Free Rides in Dockless, Electric Vehicle Sharing Systems

44 Pages Posted: 7 Jun 2019 Last revised: 26 Jun 2019

See all articles by Bobby Nyotta

Bobby Nyotta

University of California, Los Angeles (UCLA) - Anderson School of Management

Fernanda Bravo

University of California, Los Angeles (UCLA) - Anderson School of Management

Jacob Feldman

Washington University in St. Louis - John M. Olin Business School

Date Written: May 21, 2019

Abstract

We study free-ride policies as a mechanism to incentivize users of a "dockless" or "free-floating" electric vehicle sharing system (EVSS) to park vehicles at charging stations in order to maintain a charged fleet.

A balanced system has a fleet that is adequately charged and evenly dispersed throughout the city. If left to unfold naturally, the system would fall out of balance, and revenue and customer experience might suffer. Most sharing systems use manual repositioning to achieve this balance, but we consider pricing incentives as an alternative method.

We develop an infinite horizon dynamic program to analyze free-ride policies. We focus on an EVSS that offers free rides to customers if they return vehicles to charging stations. We build on this initial formulation to construct a mixed-integer program that outputs intuitive, battery-threshold rules for when to offer free rides. We also extend the model to accommodate more general discount-based policies. In a discrete-event simulation model using real data from an EVSS, we compare the performance of this simple policy against other sophisticated policies, including the commonly used fi ne-based policy.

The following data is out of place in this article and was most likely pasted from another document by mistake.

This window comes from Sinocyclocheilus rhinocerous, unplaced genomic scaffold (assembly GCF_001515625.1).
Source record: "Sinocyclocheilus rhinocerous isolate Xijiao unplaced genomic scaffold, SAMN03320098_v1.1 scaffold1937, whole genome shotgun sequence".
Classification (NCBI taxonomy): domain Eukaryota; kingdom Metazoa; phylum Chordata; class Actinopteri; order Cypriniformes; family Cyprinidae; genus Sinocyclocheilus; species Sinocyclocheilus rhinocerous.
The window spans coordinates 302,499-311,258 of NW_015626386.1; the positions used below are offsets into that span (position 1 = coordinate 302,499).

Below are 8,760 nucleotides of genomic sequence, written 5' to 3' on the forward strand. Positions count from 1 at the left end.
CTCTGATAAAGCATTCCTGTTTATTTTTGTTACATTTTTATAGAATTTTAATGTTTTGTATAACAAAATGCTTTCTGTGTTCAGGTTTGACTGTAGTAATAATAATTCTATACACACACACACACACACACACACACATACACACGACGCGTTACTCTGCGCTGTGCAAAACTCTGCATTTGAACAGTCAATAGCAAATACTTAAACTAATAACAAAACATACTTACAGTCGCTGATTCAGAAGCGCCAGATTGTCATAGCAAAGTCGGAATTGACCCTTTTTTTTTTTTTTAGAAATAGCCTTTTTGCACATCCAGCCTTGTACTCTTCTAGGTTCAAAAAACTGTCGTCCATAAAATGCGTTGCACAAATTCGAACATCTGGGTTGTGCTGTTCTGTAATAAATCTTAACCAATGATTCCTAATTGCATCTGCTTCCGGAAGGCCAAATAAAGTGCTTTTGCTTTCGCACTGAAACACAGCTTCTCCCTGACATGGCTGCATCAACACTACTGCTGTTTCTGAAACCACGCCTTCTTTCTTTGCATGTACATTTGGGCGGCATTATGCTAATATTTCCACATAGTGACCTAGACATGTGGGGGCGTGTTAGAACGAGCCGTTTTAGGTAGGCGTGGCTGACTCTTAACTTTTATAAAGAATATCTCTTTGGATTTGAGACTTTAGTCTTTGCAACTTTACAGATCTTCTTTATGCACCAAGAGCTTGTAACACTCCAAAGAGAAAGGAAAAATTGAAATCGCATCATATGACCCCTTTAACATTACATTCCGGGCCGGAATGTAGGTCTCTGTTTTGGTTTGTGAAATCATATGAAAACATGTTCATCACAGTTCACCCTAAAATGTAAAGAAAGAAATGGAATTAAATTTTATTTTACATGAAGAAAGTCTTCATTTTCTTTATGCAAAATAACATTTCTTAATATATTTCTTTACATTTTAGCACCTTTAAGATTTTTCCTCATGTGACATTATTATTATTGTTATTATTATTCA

We fi rst find that the simple threshold-based policy performs close to a more sophisticated, black-box policy in terms of revenue. We also discover that the free-ride policies generate customer utilities that are ten times higher than fi ne-based policies, but also generate less revenue. However, free-ride policies can be less costly to implement since they rely on manual repositioning up to 65-75% less than the benchmarking policies. Our simulation reveals this three-dimensional trade-off between customer satisfaction, revenue, and operational complexity. Furthermore, we fi nd that the cost of repositioning and the customer heterogeneity in the likelihood to accept a discount are major drivers of the frequency of free-ride offers. Our results are robust under many demand patterns and under a variety of network settings.

Keywords: vehicle sharing, electric vehicles, dynamic programming, revenue management

Suggested Citation

Nyotta, Bobby and Bravo, Fernanda and Feldman, Jacob, Free Rides in Dockless, Electric Vehicle Sharing Systems (May 21, 2019). Available at SSRN: https://ssrn.com/abstract=3391937 or http://dx.doi.org/10.2139/ssrn.3391937

Bobby Nyotta (Contact Author)

University of California, Los Angeles (UCLA) - Anderson School of Management ( email )

110 Westwood Plaza
Los Angeles, CA 90095-1481
United States

Fernanda Bravo

University of California, Los Angeles (UCLA) - Anderson School of Management ( email )

110 Westwood Plaza
Los Angeles, CA 90095-1481
United States

Jacob Feldman

Washington University in St. Louis - John M. Olin Business School ( email )

One Brookings Drive
Campus Box 1133
St. Louis, MO 63130-4899
United States

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